“Oh look,” said The Lezzie, our very own Delia Le Clezio. “There’s that assignment from that nasty boy in Year 10.”


“That’s the one. Swore he’d handed it in.”

“Swearing being the operative word.”

“I accused him of lying and gave him a detention.”

“Couldn’t have happened to a nicer kid.”

“Oh dear,” said The Lezzie unearthing a further object all mould and crust from the tumble of papers on her desk, “And this appears to be a cup of tea I failed to finish some time in Term 2.”

In all the staffrooms of Lowbottom it is a time of renewal and reclaiming of memory. As the first opportunity in months presents itself, we are in search of lost time as we work through the mounds of paper making tumuli of our desks. Sometimes the discoveries are surprising, not least the appearance of the desk top which is the bedrock of the annual archaeological dig.

For some it is the terminal dig. The Fossil has finally acclimated himself to the idea of retirement. (Actually our principal Imre Kevorkian suggested mildly that his habit of calling the students by the names of alumni long past was proving a handicap to engagement with his classes.) A hoarder, old Foss has secreted about the campus exam papers going back some decades.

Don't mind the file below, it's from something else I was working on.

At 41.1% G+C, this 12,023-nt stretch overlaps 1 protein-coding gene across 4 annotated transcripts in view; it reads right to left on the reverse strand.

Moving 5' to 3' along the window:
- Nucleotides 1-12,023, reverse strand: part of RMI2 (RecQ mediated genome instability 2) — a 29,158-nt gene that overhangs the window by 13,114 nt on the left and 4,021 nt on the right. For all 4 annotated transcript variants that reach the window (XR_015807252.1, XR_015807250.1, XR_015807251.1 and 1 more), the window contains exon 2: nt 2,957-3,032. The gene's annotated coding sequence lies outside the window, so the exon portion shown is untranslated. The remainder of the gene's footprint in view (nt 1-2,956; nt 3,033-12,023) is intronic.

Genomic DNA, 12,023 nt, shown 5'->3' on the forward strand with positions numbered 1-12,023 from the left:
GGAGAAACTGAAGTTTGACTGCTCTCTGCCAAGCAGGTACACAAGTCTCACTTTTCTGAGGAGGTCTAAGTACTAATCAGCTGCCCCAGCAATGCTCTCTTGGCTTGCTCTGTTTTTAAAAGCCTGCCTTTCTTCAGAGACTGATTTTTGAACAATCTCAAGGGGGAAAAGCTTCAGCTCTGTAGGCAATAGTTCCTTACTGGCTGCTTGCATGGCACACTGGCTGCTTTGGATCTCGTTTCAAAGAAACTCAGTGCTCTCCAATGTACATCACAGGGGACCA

No one has ever been sure what benefit was derived by this practice but every so often unsuspecting support staff will open a cupboard and be brained by the assessment tasks of 11E from 1973. The Fossil has been like a dog burying a bone and years hence, as the foundations are laid for the long-promised senior school block to replace the Van Allen Belt of portables, who is to say that another cache of old papers will not be unearthed.

Saddest of all are those mementoes of the teaching life to which the sentimental chalkie clings. There are the jokey coffee mugs (“Old teachers never die, they just lose their class”) and cards penned not quite grammatically by Year 12 students grateful for a pass. And then there is the sequence of photos with various groups proudly displaying plaques and cups of different kinds in which the teacher ages inexorably from enthusiastic tyro to something, in The Fossil’s case, approximating the mummified remains of Ramses.

So yellowed are the oldest snaps of our colleague that they resemble daguerreotypes. The spectacle of all this detritus sifted out from the midden of the educator’s life is impetus enough to purge your own desk of all evidence of sentiment.

And there will be revealed that pristine desk top on which will be raised the edifice of next year’s work. On the ruins of Troy is builded a new city: another Troy.

Peter Fray

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